Good Things Come in Small Beans
From the ever-growing organic food section in your grocery store to the increasing number of meat substitutes now available, soy is hard to ignore. And with its numerous health benefits, why would you want to?
Any vegetarian will tell you that soy is a good source of protein; however, Professor Bahram Arjmandi of Florida State University’s College of Human Sciences claims it is among the best.
“Consuming protein from vegetable sources is easier on our digestive system than consuming animal protein,” he says.
“The best reasons to consume soy products are because they protect our cardiovascular system, and they protect the cartilage and joints better than many other vitamin supplements,” Arjmandi says. Studies he has done show a diet containing soy is useful in preventing osteoarthritis and also as a supplementary treatment for the condition. Soy products also contain estrogen-like hormones called isoflavones that help women experiencing hot flashes during menopause and relieve some postmenopausal symptoms.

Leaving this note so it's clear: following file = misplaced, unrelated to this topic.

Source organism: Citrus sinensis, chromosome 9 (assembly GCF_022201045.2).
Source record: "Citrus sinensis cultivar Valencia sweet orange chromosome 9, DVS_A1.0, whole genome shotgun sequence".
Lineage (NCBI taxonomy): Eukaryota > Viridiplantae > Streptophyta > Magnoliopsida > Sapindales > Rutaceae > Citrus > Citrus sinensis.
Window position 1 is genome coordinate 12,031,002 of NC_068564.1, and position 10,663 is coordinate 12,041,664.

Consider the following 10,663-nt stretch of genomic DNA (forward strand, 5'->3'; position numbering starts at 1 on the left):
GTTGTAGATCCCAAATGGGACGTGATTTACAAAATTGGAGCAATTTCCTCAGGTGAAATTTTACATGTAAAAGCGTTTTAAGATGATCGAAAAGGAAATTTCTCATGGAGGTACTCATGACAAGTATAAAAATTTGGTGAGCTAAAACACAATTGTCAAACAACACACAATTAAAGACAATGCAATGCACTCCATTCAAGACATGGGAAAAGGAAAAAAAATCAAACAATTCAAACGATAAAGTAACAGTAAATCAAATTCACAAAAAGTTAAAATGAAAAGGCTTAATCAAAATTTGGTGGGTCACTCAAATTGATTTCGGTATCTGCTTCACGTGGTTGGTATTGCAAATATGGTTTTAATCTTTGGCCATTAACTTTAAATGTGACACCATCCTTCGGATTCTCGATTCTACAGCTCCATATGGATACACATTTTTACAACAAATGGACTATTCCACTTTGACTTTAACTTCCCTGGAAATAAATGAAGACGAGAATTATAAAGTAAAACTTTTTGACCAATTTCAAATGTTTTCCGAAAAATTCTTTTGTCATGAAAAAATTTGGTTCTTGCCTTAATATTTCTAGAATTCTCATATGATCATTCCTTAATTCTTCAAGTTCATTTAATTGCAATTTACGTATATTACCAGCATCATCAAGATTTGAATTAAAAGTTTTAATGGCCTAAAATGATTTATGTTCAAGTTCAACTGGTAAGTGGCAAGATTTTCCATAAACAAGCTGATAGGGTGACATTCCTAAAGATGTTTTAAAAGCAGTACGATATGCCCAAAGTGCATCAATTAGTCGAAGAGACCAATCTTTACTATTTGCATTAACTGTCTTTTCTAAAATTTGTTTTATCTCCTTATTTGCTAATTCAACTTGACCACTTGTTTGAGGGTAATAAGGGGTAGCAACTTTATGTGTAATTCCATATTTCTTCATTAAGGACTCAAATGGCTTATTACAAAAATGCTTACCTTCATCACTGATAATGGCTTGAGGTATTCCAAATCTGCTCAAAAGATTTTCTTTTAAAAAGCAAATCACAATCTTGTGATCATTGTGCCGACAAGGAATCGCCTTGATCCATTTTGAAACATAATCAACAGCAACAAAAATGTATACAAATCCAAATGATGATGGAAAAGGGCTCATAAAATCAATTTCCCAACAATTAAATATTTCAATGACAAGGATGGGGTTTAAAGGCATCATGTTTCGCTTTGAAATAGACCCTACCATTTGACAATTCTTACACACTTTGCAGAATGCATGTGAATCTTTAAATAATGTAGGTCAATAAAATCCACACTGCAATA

As for those arguments against soy – that it may lessen sperm count in men or increase the risk of breast cancer in women – Arjmandi says, “I don’t buy that.” He says that almost everyone would benefit from consuming 30 to 40 grams of soy per day in any form. That’s not as hard as it might seem with the variety of products available; soybeans in their raw vegetable form (edamame), tofu, tasty soy protein drink mixes and soy alternative products such as peanut butter and milk all are available at the local supermarket.